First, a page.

Over His Head
Over two years out from the next federal election but the campaign has already begun, as the party leaderships are now clearly in place. It didn’t commence when the Writ was dropped or the government fell, but by that first action that now seems to signal the coming electoral conflict in the post-democratic era – the negative ad.
We continue to hear that they are used because they work. Even certain political pundits seem to kind of relish this battle of the combative airwaves, as if admiring the tactic. They are smart writers and observers, and they know well enough that the goal is to suppress voter turnout, yet they continue to take a certain morbid delight in their use. They mused enough about the cause; now they should write about the effect. It’s like the gladiators in the Roman Colosseum – a kind of bloody entertainment that actually said more about the decline of the empire than it did the ghoulish tastes of the spectators.
The use of these most recent ads against Justin Trudeau is all about retaining power, not expanding democracy. It’s the PM’s way of saying that we’re stupid. He knows that by airing them that he fans his base, brings in tons of cash from supporters, and gets to spend the next two years framing his opponent. The stupidity doesn’t come from the fact that we tolerate them as much as it results in moderate and progressive voters turning off and refusing to go to the polls. He was correct on this in the past, but what it says about the head elected official of the land’s willingness to “dumb-down” the citizenry is more than just a bit troubling to consider.
One of the recent ads is about Trudeau’s being “in over his head.” It surfaced a mere few hours after the leadership was decided. This is an all-out war campaign, to be stretched out for 24 months, to convince Canadians that he’s too young to lead. It troubles me a bit to do this, but let’s use that same litmus test on the Prime Minister himself.
Somehow, a year before this past recession began, he lost a $12 billion dollar surplus that was vitally needed for the upcoming economic downturn. Under his watch, Canada lost its chance at a Security Council seat. We lost our vaunted place in international rankings on everything from child poverty to food security. The Prime Minister lost all of the momentum and goodwill that had been generated from the public apology to the aboriginal people. He lost the battle against poverty. We lost Kyoto and we lost any real opportunity for the Canadian International Development Agency (CIDA) to break out of the political traps and lift this country’s international reputation by putting the poor ahead of the Canadian corporate interest.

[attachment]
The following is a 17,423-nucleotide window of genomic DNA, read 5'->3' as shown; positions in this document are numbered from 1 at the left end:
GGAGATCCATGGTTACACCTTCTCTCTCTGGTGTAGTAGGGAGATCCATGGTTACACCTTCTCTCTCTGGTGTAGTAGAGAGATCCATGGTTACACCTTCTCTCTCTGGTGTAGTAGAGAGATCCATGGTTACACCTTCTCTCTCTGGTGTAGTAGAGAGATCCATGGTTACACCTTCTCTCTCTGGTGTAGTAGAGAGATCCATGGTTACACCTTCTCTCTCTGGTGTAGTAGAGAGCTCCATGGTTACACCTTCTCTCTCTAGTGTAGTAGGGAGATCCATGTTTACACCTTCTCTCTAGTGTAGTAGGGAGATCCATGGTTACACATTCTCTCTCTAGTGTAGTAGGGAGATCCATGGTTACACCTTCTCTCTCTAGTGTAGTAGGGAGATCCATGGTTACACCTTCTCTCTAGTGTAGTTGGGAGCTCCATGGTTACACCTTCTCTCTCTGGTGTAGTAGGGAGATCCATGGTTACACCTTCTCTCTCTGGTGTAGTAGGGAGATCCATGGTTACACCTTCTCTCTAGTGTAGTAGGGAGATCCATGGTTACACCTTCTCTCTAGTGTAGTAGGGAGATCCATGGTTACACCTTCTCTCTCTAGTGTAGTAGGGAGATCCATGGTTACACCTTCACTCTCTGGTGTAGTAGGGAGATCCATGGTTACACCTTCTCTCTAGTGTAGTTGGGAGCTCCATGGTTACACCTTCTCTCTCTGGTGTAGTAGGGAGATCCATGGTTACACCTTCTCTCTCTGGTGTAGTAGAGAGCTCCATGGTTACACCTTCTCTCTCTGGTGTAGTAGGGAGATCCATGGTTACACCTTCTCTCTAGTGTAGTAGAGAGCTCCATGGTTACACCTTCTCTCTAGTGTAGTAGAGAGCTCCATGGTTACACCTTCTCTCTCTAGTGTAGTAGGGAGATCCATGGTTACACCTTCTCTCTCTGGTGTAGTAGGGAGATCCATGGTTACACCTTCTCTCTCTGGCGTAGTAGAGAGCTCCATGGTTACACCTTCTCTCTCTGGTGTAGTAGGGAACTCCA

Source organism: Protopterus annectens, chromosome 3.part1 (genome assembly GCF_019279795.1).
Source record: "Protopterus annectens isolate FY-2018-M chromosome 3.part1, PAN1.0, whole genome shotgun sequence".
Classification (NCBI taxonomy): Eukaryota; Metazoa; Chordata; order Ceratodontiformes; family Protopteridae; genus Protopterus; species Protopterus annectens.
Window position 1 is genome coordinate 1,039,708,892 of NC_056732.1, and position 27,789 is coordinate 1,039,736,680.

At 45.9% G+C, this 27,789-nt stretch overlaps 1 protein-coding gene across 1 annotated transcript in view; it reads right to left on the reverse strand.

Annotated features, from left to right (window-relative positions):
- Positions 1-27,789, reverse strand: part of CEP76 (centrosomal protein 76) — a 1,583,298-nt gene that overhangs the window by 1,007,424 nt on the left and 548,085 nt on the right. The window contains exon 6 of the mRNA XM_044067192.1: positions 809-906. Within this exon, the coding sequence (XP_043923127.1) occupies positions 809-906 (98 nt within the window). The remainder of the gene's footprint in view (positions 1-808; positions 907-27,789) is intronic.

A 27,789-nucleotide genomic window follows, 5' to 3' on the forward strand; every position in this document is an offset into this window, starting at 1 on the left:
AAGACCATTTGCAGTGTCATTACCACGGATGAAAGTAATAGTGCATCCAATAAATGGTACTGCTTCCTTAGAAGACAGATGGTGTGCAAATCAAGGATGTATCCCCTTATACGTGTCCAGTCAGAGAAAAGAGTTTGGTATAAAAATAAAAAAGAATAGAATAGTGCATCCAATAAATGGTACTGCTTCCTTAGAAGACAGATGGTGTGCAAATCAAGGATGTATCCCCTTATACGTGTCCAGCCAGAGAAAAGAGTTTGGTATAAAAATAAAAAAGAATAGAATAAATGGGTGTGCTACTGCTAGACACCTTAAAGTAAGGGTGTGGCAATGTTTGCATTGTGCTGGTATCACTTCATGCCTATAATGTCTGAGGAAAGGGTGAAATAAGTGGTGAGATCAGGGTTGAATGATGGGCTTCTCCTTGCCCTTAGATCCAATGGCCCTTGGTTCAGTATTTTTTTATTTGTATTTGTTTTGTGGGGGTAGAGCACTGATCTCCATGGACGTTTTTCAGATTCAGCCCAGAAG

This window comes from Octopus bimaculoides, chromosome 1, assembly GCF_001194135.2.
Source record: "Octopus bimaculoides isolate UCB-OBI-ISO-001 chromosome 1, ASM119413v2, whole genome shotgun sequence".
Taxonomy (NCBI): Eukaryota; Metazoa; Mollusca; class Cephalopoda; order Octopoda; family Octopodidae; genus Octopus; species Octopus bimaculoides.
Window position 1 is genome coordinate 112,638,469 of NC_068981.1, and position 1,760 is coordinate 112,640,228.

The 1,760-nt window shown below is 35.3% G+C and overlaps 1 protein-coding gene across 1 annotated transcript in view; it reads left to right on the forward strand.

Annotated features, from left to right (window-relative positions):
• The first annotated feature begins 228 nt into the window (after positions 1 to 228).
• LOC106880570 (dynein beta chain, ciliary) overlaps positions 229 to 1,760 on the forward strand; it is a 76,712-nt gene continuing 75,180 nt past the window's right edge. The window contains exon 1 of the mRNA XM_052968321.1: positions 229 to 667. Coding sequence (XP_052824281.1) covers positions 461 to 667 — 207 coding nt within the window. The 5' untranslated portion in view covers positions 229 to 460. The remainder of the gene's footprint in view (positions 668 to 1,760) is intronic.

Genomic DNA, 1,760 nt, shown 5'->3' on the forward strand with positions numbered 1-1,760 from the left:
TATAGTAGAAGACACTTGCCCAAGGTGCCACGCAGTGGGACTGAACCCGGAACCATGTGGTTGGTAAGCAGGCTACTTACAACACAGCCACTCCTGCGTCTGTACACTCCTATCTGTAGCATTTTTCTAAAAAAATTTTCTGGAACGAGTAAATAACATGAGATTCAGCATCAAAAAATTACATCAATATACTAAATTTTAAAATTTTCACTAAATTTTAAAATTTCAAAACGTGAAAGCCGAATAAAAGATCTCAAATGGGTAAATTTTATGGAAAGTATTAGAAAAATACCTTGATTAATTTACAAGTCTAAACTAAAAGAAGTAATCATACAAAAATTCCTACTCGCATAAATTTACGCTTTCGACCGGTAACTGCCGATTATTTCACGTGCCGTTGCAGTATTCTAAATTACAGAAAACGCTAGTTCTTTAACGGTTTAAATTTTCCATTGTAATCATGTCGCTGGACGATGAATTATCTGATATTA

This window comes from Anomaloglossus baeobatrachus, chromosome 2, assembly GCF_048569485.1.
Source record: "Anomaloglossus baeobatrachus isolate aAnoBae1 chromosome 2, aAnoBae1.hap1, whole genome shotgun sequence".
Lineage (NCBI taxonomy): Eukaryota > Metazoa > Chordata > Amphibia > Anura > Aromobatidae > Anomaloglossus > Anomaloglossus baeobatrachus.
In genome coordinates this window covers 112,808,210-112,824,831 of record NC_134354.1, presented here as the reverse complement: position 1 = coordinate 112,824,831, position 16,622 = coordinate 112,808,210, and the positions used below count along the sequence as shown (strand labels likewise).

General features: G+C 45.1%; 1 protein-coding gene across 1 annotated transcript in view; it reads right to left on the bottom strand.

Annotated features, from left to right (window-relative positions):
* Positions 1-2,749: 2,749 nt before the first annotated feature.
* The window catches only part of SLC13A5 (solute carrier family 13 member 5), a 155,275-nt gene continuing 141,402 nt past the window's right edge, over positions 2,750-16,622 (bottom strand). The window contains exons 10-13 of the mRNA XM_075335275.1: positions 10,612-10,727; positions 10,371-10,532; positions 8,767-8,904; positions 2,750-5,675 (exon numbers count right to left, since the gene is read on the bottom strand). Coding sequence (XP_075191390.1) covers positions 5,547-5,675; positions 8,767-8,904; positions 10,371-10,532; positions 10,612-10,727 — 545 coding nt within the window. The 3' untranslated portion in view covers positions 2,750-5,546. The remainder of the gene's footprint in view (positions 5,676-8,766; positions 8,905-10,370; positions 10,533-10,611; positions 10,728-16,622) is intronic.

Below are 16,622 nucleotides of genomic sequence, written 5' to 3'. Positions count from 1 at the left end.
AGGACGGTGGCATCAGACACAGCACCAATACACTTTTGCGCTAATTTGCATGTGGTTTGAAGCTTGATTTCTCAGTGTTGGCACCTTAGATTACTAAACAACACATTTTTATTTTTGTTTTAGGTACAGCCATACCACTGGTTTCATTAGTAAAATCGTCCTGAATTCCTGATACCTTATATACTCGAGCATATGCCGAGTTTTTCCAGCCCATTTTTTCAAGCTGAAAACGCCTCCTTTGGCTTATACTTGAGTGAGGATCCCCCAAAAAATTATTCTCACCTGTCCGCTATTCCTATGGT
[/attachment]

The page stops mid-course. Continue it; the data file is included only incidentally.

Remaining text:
Then there has been the cost to politics itself. Stephen Harper lost the confidence of the House twice and was found in contempt for the first time in our history. He somehow lost a 250-page handbook on how Conservatives were to undermine parliamentary committees so that nothing could get accomplished – an embarrassing revelation. The House of Commons has lost the ability to compromise under his watch. We have misplaced democracy, lost trust, lost confidence, and in the process we have lost ourselves for a time as Canadians..
So, I’m kind of wondering about who really isn’t up for the job? How could someone with such a record like that above, established over six years, dish the dirt on someone who only became a party leader not even a week ago? Shouldn’t the barrels be turned in the opposite direction?
My personal answer to that last question is no. Should Justin Trudeau ask me whether he should take such negative ads to Stephen Harper, I would say don’t do it. It’s not because I’m a pie-in-the-sky ideologue. It’s simple, hardl reality, and all parties do it. The more of these things we send out on the airwaves or in print, or the Internet, the more quickly we hasten our demise. “Democracy never lasts long,” American founder John Adams said. “It soon wastes, exhausts, and murders itself. There was never a democracy that did not commit suicide.”
The realistic facts of the case are that democracy is “murdered” by the countless character assassinations that precede any undermining of moral and popular authority. Parties and their leaders have every right to run ads revealing the flaws in their opponent’s policy and practices. Yet it is done most often not as a democratic duty, but as a way of winning an election. What happens if we hold an election and nobody came? We are now closer to that reality than at any other time in our history, and it’s not just because citizens are distracted or governments are inept; it’s because political parties have taken to the use of negative ads to suppress voter turnout, thereby robbing democracy of its true owners.
Any leader that supports such a strategy that belittles citizens instead of elevating them should hardly use the “over his head” slogan to describe another when he has been unable to manage the complexities of a robust democracy that we are clearly at risk of losing.